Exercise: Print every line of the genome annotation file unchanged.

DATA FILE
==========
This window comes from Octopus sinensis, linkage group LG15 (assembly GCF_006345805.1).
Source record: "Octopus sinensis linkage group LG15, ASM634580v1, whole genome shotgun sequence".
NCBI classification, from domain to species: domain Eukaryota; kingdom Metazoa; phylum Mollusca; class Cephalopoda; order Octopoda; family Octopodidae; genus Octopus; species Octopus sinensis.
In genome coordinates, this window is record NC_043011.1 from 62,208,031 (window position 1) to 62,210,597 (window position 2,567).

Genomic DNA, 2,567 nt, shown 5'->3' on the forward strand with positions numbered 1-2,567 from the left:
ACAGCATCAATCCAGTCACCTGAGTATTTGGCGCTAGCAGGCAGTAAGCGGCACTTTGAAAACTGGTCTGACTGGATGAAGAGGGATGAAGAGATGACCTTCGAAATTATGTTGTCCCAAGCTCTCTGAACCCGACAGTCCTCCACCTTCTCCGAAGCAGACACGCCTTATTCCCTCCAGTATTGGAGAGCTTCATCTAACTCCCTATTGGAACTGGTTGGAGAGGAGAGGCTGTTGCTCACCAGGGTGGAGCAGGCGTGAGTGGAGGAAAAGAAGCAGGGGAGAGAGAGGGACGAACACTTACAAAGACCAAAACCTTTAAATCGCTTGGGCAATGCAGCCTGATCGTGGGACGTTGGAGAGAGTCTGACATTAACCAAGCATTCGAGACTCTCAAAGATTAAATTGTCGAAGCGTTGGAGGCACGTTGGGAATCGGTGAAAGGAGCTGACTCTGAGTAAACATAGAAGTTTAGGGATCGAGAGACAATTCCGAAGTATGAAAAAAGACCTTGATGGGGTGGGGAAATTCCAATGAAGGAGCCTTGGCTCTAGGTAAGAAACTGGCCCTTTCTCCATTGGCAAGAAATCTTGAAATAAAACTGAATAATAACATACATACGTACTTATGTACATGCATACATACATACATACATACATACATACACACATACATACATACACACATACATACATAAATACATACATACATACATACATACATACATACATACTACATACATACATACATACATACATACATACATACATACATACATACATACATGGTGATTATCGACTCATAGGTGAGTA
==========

This window comes from Octopus sinensis, linkage group LG15 (assembly GCF_006345805.1).
Source record: "Octopus sinensis linkage group LG15, ASM634580v1, whole genome shotgun sequence".
NCBI classification, from domain to species: domain Eukaryota; kingdom Metazoa; phylum Mollusca; class Cephalopoda; order Octopoda; family Octopodidae; genus Octopus; species Octopus sinensis.
In genome coordinates, this window is record NC_043011.1 from 62,208,031 (window position 1) to 62,210,597 (window position 2,567).

Genomic DNA, 2,567 nt, shown 5'->3' on the forward strand with positions numbered 1-2,567 from the left:
ACAGCATCAATCCAGTCACCTGAGTATTTGGCGCTAGCAGGCAGTAAGCGGCACTTTGAAAACTGGTCTGACTGGATGAAGAGGGATGAAGAGATGACCTTCGAAATTATGTTGTCCCAAGCTCTCTGAACCCGACAGTCCTCCACCTTCTCCGAAGCAGACACGCCTTATTCCCTCCAGTATTGGAGAGCTTCATCTAACTCCCTATTGGAACTGGTTGGAGAGGAGAGGCTGTTGCTCACCAGGGTGGAGCAGGCGTGAGTGGAGGAAAAGAAGCAGGGGAGAGAGAGGGACGAACACTTACAAAGACCAAAACCTTTAAATCGCTTGGGCAATGCAGCCTGATCGTGGGACGTTGGAGAGAGTCTGACATTAACCAAGCATTCGAGACTCTCAAAGATTAAATTGTCGAAGCGTTGGAGGCACGTTGGGAATCGGTGAAAGGAGCTGACTCTGAGTAAACATAGAAGTTTAGGGATCGAGAGACAATTCCGAAGTATGAAAAAAGACCTTGATGGGGTGGGGAAATTCCAATGAAGGAGCCTTGGCTCTAGGTAAGAAACTGGCCCTTTCTCCATTGGCAAGAAATCTTGAAATAAAACTGAATAATAACATACATACGTACTTATGTACATGCATACATACATACATACATACATACATACACACATACATACATACACACATACATACATAAATACATACATACATACATACATACATACATACATACTACATACATACATACATACATACATACATACATACATACATACATACATACATGGTGATTATCGACTCATAGGTGAGTA